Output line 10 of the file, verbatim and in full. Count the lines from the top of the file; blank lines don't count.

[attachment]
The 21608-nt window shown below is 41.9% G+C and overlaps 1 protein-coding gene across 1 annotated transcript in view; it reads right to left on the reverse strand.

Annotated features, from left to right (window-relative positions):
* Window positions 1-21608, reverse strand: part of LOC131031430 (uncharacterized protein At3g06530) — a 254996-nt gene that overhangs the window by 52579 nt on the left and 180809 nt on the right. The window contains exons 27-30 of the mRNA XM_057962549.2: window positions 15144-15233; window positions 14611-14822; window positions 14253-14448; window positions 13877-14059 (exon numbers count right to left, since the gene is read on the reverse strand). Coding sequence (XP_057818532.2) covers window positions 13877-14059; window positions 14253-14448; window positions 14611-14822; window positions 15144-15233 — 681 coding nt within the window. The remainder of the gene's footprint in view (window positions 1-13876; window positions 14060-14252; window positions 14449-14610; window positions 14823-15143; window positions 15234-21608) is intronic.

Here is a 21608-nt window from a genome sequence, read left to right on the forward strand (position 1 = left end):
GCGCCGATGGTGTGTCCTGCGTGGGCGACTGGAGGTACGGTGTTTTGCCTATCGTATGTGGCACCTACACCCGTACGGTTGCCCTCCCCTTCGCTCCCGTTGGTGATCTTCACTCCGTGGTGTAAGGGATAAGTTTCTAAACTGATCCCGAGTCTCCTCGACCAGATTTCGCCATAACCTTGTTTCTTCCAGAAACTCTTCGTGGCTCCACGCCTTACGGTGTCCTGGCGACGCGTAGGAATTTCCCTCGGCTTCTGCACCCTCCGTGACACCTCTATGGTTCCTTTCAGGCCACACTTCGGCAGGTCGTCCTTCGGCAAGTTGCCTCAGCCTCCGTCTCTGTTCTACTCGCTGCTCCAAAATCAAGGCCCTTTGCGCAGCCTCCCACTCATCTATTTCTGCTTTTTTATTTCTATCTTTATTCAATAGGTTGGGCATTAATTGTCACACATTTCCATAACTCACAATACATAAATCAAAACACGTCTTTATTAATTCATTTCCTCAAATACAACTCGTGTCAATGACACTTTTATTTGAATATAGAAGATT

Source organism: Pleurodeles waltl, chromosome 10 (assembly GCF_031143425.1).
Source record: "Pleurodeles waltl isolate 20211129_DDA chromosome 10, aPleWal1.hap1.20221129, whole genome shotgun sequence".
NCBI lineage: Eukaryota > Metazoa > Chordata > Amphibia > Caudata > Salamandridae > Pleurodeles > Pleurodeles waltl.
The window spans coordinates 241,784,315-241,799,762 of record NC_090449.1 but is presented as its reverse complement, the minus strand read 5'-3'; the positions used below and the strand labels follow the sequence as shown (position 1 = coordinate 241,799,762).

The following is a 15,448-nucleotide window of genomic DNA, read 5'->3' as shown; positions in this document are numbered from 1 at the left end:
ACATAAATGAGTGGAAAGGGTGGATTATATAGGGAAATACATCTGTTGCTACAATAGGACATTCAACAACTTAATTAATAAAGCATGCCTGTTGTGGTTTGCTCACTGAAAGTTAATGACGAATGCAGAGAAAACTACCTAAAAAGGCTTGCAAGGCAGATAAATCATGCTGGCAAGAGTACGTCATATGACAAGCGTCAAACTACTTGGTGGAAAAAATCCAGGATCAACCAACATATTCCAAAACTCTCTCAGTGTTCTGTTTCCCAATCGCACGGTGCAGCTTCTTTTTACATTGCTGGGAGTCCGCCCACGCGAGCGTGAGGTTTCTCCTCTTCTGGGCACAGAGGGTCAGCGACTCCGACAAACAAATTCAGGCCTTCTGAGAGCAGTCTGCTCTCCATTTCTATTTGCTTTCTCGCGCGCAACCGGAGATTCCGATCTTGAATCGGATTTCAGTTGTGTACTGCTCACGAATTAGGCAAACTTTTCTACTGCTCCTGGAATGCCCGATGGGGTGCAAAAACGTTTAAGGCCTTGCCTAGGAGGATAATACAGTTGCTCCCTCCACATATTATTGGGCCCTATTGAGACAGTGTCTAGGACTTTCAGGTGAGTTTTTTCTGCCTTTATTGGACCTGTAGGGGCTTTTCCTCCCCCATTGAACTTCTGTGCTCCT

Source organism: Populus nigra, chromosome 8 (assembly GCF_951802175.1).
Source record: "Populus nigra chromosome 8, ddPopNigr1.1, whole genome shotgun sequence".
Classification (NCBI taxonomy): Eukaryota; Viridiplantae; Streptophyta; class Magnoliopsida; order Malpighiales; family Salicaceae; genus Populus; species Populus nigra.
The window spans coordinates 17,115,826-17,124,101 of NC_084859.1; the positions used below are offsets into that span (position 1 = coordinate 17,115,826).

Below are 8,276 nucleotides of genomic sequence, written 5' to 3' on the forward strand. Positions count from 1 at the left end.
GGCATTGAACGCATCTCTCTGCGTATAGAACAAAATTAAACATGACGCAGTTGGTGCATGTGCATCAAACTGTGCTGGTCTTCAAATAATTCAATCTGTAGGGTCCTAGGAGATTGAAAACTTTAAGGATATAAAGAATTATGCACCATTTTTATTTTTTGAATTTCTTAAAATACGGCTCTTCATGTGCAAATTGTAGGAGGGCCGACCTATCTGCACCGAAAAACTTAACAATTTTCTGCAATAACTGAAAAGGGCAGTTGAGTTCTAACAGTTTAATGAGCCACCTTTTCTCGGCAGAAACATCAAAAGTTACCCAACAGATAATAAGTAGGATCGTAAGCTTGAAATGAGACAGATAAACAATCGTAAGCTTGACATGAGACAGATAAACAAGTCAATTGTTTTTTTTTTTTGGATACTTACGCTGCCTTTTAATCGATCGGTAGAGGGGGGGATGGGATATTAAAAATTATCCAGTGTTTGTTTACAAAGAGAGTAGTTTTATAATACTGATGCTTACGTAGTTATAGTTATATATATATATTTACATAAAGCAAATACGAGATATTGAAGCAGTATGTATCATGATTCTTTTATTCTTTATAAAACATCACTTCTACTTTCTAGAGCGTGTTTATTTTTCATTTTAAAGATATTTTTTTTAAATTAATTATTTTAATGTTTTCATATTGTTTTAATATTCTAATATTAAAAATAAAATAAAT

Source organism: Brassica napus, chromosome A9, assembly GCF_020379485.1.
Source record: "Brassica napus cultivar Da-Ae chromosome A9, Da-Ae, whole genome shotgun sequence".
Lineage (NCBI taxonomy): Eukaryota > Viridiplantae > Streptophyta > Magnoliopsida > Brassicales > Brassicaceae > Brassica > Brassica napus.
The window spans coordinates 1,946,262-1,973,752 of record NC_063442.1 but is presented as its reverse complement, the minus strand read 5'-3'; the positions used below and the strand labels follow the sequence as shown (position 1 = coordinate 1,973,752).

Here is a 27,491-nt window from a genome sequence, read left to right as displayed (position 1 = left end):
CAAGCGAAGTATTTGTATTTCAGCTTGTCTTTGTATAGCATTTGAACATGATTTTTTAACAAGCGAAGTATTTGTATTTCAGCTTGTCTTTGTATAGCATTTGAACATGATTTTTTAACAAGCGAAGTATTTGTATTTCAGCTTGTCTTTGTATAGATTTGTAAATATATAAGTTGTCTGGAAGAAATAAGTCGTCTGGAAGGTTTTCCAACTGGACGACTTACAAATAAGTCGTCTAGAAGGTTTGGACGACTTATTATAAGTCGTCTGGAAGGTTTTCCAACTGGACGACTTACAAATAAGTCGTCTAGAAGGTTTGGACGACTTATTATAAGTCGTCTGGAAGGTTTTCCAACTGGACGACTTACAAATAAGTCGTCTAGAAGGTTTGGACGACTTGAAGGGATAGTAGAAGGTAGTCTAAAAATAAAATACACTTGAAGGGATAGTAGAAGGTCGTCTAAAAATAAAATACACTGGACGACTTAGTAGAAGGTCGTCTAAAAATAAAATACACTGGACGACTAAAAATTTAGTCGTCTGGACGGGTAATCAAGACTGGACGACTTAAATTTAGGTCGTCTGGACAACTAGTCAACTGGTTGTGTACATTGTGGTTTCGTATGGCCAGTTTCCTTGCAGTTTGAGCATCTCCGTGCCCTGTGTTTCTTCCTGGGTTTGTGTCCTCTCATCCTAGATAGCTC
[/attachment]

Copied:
The following is a 15,448-nucleotide window of genomic DNA, read 5'->3' as shown; positions in this document are numbered from 1 at the left end: